Suicide: The Door To Nowhere
Was It Really Only Yesterday?
I was looking out from inside that door, thinking about the end. All I would have to do is walk out, close my eyes, and fall forward. That would end it all.
No more pain.
No more sorrow.
No more sadness.
No more thinking about what "should have been" or "could have been."
No more wishing and hoping.
No more seeing others walk by with their fancy duds and their electronic trappings, knowing that I would never be like them.
No more hearing their incessant songs of peace, love, and happiness that grate on my nerves to the point that I could scream!
No more would I have to look at the picture-perfect families in the grocery store, at the park, and passing by in cars, waving to strangers as if they were friends.
Where Do Suicidal Thoughts Come From?
Anyone can experience suicidal thoughts, whether or not there is a mental illness present. They usually appear as a result of certain conditions that come together for reasons that are beyond stating here. The combination of events, past experiences, feelings, and thoughts center on three basic areas:
- Opportunity to escape
Like a cracked windshield in a worn-out vehicle, hopelessness distorts our view of reality. We are unable to see past the negative. It becomes such a part of us that we think that what we are experiencing truth.
Rather than being able to reason, we succumb to the victimization, the voices in our head taunting, criticizing, grating, and grinding us down to the point where it's impossible to see any light. All roads lead in a downward spiral as we sink further and further into an abyss of darkness.
With the opportunity to escape, the die is cast, the plot is set, the plan is made. The way is open. Suddenly, hope is rekindled and there is a relaxed state of mind. It is okay to go forward now, there is nothing standing in the way, and the steps begin.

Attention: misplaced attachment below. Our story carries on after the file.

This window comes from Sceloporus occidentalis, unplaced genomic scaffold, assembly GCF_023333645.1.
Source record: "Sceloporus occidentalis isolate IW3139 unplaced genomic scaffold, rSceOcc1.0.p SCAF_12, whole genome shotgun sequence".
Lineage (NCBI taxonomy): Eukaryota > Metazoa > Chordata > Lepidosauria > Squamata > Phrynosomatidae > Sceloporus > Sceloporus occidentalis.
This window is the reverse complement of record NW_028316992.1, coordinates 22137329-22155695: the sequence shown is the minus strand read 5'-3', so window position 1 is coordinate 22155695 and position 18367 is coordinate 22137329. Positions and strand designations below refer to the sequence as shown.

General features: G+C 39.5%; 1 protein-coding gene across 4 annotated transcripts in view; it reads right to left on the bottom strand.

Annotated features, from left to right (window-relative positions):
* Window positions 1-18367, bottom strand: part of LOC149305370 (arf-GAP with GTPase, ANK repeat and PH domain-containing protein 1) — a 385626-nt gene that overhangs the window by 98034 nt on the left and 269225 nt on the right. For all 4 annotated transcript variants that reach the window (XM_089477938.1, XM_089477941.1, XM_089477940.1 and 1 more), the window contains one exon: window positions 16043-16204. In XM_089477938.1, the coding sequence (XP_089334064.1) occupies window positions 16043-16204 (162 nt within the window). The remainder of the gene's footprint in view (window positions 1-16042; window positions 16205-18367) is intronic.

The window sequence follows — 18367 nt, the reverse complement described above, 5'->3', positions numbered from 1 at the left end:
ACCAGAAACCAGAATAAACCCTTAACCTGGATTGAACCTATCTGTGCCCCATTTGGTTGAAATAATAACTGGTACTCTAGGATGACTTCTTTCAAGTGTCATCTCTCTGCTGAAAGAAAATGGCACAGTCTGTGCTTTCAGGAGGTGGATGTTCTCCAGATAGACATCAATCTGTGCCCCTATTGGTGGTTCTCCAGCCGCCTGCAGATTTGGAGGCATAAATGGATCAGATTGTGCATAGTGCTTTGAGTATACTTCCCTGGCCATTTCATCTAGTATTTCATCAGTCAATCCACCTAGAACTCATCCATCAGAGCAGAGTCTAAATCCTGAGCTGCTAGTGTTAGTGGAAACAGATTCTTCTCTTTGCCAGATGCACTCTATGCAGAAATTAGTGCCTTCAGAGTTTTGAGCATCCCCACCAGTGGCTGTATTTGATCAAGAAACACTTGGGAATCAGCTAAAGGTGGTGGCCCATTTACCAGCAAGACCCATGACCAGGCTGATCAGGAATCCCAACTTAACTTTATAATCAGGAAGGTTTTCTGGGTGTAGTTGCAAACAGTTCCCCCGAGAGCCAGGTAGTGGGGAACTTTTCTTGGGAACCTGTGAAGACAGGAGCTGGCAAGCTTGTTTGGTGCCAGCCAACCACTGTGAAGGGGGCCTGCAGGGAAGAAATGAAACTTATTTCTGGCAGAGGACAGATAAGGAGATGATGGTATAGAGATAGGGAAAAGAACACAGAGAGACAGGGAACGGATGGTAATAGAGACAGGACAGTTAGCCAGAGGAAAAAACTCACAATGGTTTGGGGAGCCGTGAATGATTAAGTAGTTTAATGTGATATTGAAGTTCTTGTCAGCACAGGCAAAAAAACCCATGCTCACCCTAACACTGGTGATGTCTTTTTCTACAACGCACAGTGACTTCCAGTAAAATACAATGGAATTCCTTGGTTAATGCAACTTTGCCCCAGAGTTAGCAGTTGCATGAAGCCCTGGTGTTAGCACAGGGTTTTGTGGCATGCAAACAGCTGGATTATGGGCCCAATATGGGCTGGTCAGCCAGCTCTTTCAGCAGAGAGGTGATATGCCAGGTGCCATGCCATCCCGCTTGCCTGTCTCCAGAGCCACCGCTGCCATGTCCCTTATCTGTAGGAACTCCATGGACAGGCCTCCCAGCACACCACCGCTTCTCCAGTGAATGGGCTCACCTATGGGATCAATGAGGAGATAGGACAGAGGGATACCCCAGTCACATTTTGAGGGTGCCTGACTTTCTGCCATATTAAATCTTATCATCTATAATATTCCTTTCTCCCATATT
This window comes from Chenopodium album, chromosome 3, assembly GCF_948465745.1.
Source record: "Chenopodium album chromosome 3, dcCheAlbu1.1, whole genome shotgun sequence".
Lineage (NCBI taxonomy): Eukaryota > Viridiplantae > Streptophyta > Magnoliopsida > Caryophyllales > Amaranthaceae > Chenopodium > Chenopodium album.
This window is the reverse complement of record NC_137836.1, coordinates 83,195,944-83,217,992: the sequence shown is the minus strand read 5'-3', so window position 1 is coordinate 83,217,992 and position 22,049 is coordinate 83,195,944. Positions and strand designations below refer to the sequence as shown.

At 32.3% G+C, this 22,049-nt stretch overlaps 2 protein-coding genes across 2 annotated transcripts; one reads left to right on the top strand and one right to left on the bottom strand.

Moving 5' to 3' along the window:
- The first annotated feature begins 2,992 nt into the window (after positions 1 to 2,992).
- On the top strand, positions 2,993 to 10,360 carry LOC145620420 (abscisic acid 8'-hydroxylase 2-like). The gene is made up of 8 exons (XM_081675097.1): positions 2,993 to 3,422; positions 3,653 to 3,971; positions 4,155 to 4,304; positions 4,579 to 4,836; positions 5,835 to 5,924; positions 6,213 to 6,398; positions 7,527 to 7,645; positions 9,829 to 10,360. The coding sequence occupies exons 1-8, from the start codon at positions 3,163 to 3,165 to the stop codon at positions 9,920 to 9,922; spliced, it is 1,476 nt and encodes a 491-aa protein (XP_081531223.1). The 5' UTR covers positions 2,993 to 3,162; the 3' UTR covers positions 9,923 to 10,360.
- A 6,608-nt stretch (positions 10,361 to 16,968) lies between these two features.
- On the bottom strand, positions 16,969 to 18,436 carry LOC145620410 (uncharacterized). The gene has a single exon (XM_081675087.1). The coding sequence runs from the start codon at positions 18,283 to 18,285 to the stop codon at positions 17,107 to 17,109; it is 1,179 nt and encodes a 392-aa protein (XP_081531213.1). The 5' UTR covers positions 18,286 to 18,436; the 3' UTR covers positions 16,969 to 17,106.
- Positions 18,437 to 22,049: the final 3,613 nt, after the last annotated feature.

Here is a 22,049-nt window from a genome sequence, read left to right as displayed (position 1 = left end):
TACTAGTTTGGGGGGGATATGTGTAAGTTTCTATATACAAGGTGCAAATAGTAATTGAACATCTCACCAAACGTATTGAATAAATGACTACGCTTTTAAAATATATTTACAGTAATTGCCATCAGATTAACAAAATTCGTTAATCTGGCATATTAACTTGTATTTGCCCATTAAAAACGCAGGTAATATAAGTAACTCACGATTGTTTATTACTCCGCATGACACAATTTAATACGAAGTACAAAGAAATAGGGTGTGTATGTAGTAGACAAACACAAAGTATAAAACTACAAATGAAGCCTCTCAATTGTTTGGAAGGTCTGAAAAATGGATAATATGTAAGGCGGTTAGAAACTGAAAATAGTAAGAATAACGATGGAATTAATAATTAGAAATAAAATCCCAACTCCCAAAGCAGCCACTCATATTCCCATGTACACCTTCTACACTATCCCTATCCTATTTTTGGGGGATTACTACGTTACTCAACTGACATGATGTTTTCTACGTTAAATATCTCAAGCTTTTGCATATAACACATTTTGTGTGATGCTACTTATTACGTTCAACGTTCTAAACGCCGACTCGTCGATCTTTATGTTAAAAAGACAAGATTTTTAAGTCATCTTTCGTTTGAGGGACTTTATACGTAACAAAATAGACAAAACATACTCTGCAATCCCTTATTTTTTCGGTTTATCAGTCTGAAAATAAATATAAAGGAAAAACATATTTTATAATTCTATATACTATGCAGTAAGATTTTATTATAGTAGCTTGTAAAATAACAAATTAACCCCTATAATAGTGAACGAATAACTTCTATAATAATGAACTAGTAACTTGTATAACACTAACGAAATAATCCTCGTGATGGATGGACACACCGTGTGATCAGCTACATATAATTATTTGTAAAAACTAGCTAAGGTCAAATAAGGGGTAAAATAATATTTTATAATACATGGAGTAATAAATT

Thoughts Associated With These Emotions
Opportunity to Escape
There is no future.
You should never have been born.
There it is, a way out.
You have lost your destiny.
No one cares about you.
Do it now, there is no better time.
No matter what you do, there will never be enough.
You are less than the dust of the earth.
No one will ever know.
You can't do it, so don't try.
It doesn't matter any more.
Pain will come to an end.
This is the way things are, they will never be different.
You don't deserve to live.
You will have peace at last.
Do you know someone personally that committed suicide?
Why Didn't I Ask for Help?
Who would I ask? You?
Didn't you see me when you passed me on the street, my head down, my shoulders stooped, and my eyes filled with tears?
Didn't you notice when I brushed you in the marketplace, hoping for just a small touch of humanness to soften the blow of my emptiness?
Didn't you hear me cry out in the night when the demons were surrounding me, forcing me to drink the gall of bitterness, then suffocating me with shame and hopelessness?
Didn't you understand my plea for help when I said that life wasn't worth living?
Didn't you sense my desperation when you asked me how I was, and I hung my head and mumbled?
Why didn't I ask for help?
Because I knew that no one would answer... not even you.
Calling for help is embarrassing; it's a humiliating admission of need, and experiencing that kind of disgrace is the last thing we want.— Fil Anderson
How I Have Coped With Suicidal Thoughts
We cannot just ignore suicidal thoughts; they do not go away by themselves. They must be addressed at the moment that they occur.
In order to do so, we have to see our thought patterns for what they are. The red flags are evident in the chart above. The words "ever," "never" and "no one" are blanket statements that give us those feelings of worthlessness and hopelessness.
When we get caught in the whirlpool of thinking that the whole world is against us, our reasons for living go downhill fast! Two tools we can use are addressed below: covenants and journaling.